Conversations with John Updike by James PlathConversations with John Updike by James Plath

Conversations with John Updike

EditorJames Plath

Paperback | May 1, 1994

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John Updike says: Any act of description is, to some extent, an act of praise, so that even when the event is unpleasant or horrifying or spiritually stunning, the very attempt to describe it is, in some way, part of that Old Testament injunction to give praise. Even though my books strike many people as immoral or morally useless, to me they are really moral investigations of how we live, and harsh, perhaps, because the standards are otherworldly. There was a tradition among my peers for frank and open talk, and I'd always been a rather shy, priggish, unexperienced adolescent. So maybe my revenge as a young adult was to put down all the dirty words that I'd always been a little shy about using. James Plath, a professor of English at Illinois Wesleyan University, is editor-publisher of "Clockwatch Review" and director of Hemingway Days Writer's Workshop and Conference in Key West.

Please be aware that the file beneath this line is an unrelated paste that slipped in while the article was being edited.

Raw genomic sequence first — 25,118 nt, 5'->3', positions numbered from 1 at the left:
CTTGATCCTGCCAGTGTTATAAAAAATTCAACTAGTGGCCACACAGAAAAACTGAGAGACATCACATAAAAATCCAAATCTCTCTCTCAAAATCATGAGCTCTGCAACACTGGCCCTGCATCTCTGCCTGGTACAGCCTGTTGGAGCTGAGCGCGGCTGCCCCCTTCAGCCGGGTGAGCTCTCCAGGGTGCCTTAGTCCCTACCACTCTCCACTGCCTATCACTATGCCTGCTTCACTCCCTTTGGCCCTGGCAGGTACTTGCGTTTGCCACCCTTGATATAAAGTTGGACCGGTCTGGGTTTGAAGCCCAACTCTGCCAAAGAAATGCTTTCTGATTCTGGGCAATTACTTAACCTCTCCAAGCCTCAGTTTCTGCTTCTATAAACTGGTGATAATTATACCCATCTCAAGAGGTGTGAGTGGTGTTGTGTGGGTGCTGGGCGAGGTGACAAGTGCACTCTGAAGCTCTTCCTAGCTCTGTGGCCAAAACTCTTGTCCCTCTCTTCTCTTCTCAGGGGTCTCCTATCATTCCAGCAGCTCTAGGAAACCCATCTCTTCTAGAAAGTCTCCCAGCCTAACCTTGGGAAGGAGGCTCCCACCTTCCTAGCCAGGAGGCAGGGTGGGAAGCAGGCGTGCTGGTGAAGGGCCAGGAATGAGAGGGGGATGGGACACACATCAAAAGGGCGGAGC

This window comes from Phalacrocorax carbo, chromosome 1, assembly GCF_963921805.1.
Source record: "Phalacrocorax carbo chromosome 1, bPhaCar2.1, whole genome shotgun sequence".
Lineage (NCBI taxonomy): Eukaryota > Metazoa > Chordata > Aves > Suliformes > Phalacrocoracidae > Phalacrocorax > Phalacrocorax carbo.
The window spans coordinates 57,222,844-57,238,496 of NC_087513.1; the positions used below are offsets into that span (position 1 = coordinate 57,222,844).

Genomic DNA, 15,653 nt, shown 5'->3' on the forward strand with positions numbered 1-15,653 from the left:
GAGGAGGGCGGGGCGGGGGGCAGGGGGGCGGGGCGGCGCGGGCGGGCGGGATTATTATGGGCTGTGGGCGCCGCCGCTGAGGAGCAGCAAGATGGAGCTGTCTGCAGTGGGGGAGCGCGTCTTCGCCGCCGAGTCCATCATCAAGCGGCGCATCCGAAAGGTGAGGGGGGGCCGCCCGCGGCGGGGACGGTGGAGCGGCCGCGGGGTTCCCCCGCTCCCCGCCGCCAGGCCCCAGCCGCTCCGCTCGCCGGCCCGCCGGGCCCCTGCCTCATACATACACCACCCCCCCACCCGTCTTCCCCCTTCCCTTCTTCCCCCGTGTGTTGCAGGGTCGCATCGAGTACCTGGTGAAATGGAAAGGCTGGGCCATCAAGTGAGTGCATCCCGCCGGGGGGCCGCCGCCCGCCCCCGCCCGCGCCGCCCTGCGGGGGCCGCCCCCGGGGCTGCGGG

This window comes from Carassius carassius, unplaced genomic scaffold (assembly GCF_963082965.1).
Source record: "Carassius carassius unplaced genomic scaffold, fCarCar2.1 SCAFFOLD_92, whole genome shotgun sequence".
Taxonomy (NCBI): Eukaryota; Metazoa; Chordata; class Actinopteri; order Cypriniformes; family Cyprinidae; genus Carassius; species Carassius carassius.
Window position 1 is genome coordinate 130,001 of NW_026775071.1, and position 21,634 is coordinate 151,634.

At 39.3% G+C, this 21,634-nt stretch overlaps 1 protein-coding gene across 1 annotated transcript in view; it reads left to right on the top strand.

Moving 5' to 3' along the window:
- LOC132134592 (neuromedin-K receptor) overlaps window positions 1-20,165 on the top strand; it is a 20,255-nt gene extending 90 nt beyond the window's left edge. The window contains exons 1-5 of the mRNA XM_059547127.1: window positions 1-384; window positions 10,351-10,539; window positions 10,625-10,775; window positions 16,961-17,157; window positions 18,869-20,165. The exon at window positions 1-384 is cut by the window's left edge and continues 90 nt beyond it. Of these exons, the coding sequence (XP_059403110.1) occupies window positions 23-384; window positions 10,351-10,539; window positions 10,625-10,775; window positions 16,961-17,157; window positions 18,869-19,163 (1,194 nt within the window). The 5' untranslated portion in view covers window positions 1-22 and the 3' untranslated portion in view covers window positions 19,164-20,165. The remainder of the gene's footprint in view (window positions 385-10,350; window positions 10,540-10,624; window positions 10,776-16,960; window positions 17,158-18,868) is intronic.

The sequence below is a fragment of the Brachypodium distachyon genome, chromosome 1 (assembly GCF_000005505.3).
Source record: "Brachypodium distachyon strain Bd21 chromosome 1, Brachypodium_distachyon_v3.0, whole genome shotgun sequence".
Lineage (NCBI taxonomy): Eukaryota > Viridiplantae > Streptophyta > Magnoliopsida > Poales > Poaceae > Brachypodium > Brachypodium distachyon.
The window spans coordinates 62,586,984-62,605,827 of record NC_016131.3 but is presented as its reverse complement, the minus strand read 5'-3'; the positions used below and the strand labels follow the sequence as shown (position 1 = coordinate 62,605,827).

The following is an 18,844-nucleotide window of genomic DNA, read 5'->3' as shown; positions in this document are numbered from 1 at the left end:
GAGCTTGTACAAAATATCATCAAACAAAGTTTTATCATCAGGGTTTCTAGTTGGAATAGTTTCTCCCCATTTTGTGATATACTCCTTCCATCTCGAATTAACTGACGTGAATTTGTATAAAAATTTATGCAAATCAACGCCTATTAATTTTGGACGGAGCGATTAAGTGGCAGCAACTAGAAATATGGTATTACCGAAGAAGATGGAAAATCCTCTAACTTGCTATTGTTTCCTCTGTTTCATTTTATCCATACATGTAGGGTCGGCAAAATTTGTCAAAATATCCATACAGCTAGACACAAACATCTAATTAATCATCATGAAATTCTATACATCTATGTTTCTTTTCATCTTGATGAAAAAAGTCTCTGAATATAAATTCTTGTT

Title:Conversations with John UpdikeFormat:PaperbackDimensions:308 pages, 9.04 × 6.05 × 0.9 inPublished:May 1, 1994Publisher:University Press of Mississippi

The following ISBNs are associated with this title:

ISBN - 10:0878057005

ISBN - 13:9780878057009

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